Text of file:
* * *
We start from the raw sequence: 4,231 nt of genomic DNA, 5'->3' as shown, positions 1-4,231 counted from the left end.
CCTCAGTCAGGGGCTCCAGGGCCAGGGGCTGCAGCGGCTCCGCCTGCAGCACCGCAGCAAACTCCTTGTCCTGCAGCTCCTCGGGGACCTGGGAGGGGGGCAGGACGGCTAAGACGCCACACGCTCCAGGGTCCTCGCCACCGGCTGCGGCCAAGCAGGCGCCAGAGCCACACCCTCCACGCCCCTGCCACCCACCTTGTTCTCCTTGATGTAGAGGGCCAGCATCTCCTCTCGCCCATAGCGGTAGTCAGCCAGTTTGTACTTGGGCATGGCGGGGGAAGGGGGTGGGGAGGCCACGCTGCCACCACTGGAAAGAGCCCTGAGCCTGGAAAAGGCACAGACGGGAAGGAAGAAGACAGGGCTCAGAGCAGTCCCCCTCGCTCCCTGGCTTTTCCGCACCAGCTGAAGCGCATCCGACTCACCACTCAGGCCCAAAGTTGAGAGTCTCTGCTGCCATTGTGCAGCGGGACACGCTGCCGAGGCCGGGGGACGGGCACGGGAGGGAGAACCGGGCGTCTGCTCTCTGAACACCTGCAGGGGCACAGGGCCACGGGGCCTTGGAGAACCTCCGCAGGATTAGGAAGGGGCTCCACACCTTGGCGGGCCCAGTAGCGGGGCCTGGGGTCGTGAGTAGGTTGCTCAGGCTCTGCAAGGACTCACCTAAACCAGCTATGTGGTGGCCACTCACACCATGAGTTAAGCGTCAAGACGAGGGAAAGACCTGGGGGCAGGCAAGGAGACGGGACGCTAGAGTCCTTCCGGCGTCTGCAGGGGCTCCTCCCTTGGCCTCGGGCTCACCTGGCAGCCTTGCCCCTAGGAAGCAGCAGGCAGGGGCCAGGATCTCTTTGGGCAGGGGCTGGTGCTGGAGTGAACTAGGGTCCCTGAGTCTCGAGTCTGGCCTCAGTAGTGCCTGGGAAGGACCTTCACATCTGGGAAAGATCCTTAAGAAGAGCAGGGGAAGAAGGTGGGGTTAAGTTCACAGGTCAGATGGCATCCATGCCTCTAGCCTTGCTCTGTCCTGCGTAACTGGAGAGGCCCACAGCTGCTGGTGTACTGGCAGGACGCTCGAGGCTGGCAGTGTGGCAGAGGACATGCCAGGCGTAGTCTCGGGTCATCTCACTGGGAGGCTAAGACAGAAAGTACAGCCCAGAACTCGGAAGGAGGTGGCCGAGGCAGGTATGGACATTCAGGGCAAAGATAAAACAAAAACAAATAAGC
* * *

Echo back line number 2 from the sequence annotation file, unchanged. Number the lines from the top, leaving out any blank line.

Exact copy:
CCTCAGTCAGGGGCTCCAGGGCCAGGGGCTGCAGCGGCTCCGCCTGCAGCACCGCAGCAAACTCCTTGTCCTGCAGCTCCTCGGGGACCTGGGAGGGGGGCAGGACGGCTAAGACGCCACACGCTCCAGGGTCCTCGCCACCGGCTGCGGCCAAGCAGGCGCCAGAGCCACACCCTCCACGCCCCTGCCACCCACCTTGTTCTCCTTGATGTAGAGGGCCAGCATCTCCTCTCGCCCATAGCGGTAGTCAGCCAGTTTGTACTTGGGCATGGCGGGGGAAGGGGGTGGGGAGGCCACGCTGCCACCACTGGAAAGAGCCCTGAGCCTGGAAAAGGCACAGACGGGAAGGAAGAAGACAGGGCTCAGAGCAGTCCCCCTCGCTCCCTGGCTTTTCCGCACCAGCTGAAGCGCATCCGACTCACCACTCAGGCCCAAAGTTGAGAGTCTCTGCTGCCATTGTGCAGCGGGACACGCTGCCGAGGCCGGGGGACGGGCACGGGAGGGAGAACCGGGCGTCTGCTCTCTGAACACCTGCAGGGGCACAGGGCCACGGGGCCTTGGAGAACCTCCGCAGGATTAGGAAGGGGCTCCACACCTTGGCGGGCCCAGTAGCGGGGCCTGGGGTCGTGAGTAGGTTGCTCAGGCTCTGCAAGGACTCACCTAAACCAGCTATGTGGTGGCCACTCACACCATGAGTTAAGCGTCAAGACGAGGGAAAGACCTGGGGGCAGGCAAGGAGACGGGACGCTAGAGTCCTTCCGGCGTCTGCAGGGGCTCCTCCCTTGGCCTCGGGCTCACCTGGCAGCCTTGCCCCTAGGAAGCAGCAGGCAGGGGCCAGGATCTCTTTGGGCAGGGGCTGGTGCTGGAGTGAACTAGGGTCCCTGAGTCTCGAGTCTGGCCTCAGTAGTGCCTGGGAAGGACCTTCACATCTGGGAAAGATCCTTAAGAAGAGCAGGGGAAGAAGGTGGGGTTAAGTTCACAGGTCAGATGGCATCCATGCCTCTAGCCTTGCTCTGTCCTGCGTAACTGGAGAGGCCCACAGCTGCTGGTGTACTGGCAGGACGCTCGAGGCTGGCAGTGTGGCAGAGGACATGCCAGGCGTAGTCTCGGGTCATCTCACTGGGAGGCTAAGACAGAAAGTACAGCCCAGAACTCGGAAGGAGGTGGCCGAGGCAGGTATGGACATTCAGGGCAAAGATAAAACAAAAACAAATAAGC